What do you think is the greatest benefit for EuroSTEMPeers members?  

STEMPeers has created a peer-based ecosystem for STEM researchers and a partnership with academics and industries. The goals are to nurture the members as future leaders that can drive innovation in our communities, and to engage them in discussions that are relevant to emerging careers, along with understanding the needs of gender disparities and mental health. One such initiative is our mentoring program called Gurukool, which is an extensive 3-month program in which mentees receive real-time feedback from multiple mentors during their career transitions to aid in their professional growth within their organisations. 

Can you share a short story about how a mentor helped you to navigate through a difficult time? 

I am a Plant Biologist and Bioinformatician by training. Through my engagement with EuroSTEMPeers, I realised how quickly the field of data science has been evolving. Data is something that I am passionate about. Through this community, I have been able to network with experts and other relevant individuals in the data science field. Through regular discussions with them, I have gotten a closer look at the sector that I am interested in moving into in the near future. 

Why did you decide to join the organising committee and become an active member of the organisation? 

Organising such events is one of the most enjoyable parts of this initiative. I have had a chance to work with different kinds of people across different time zones. Also, networking with industrial experts in-person has been a great opportunity. 

What did you learn during your engagement in EuroSTEMPeers?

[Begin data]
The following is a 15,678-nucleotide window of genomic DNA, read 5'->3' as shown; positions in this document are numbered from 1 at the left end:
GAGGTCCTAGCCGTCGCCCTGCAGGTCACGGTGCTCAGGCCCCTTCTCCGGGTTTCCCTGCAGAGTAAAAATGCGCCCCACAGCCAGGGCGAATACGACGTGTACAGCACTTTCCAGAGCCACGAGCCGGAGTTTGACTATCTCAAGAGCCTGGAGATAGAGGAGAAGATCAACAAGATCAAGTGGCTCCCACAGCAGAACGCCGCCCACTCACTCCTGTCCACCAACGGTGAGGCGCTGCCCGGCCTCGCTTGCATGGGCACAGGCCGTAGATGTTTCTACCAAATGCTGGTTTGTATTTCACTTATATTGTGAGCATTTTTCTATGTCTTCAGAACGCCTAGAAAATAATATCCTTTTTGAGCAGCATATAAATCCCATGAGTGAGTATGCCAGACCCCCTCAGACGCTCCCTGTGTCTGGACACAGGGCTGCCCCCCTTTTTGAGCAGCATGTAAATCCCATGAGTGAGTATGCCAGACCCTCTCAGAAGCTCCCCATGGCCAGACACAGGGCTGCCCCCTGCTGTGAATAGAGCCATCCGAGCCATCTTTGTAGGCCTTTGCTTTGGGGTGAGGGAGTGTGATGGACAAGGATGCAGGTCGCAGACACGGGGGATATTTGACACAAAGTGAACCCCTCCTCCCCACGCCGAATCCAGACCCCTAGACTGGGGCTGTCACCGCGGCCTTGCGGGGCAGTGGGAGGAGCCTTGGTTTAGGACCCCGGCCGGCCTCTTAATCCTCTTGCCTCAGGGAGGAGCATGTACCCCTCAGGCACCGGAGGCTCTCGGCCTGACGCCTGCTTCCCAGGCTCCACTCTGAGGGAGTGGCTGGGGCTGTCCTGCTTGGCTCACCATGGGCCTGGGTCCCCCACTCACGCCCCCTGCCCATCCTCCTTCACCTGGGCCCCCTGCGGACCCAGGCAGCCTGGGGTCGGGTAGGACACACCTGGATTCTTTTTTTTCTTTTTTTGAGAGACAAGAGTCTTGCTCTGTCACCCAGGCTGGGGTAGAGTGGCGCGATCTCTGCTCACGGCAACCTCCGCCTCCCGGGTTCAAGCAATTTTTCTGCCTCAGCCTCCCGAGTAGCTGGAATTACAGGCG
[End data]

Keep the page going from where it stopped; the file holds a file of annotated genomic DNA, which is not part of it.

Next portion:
Firstly, I gained great mentors that have been providing me with guidance and motivation as my role models. Secondly, engaging in different initiatives has significantly improved my transferrable skills, such as creativity, persuasion, collaboration, emotional intelligence, and adaptability, which are currently some of the most in-demand skills. 

Why do you think it is important to be proactive?  

With the increasing competition and demand in the current job market, having only a PhD degree is not sufficient enough to land a dream job. One must understand what he/she is interested in achieving by moving out of their comfort zones, by engaging in various activities, and finding what fits them best. Being proactive also helps one to pursue their interests and creates a thirst for developing new knowledge. Some aspirations may not be achievable without trying things out. Being involved in these activities helped me to move out of my comfort zone, to think outside of the box, and to explore myself further.   

What can visitors expect from the upcoming virtual EuroSTEMPeers meeting? 

The program for the virtual event includes two panel sessions, followed by a 1-on-1 discussion with speakers for a small group of participants. The two panel discussions that we are eager to engage the participants in this year are:  

  • Surviving entrepreneurship, and 
  • STEM careers and skill sets 

Is there something you would like to share with other PhD students, such as career advice that you see as the most valuable after your experience?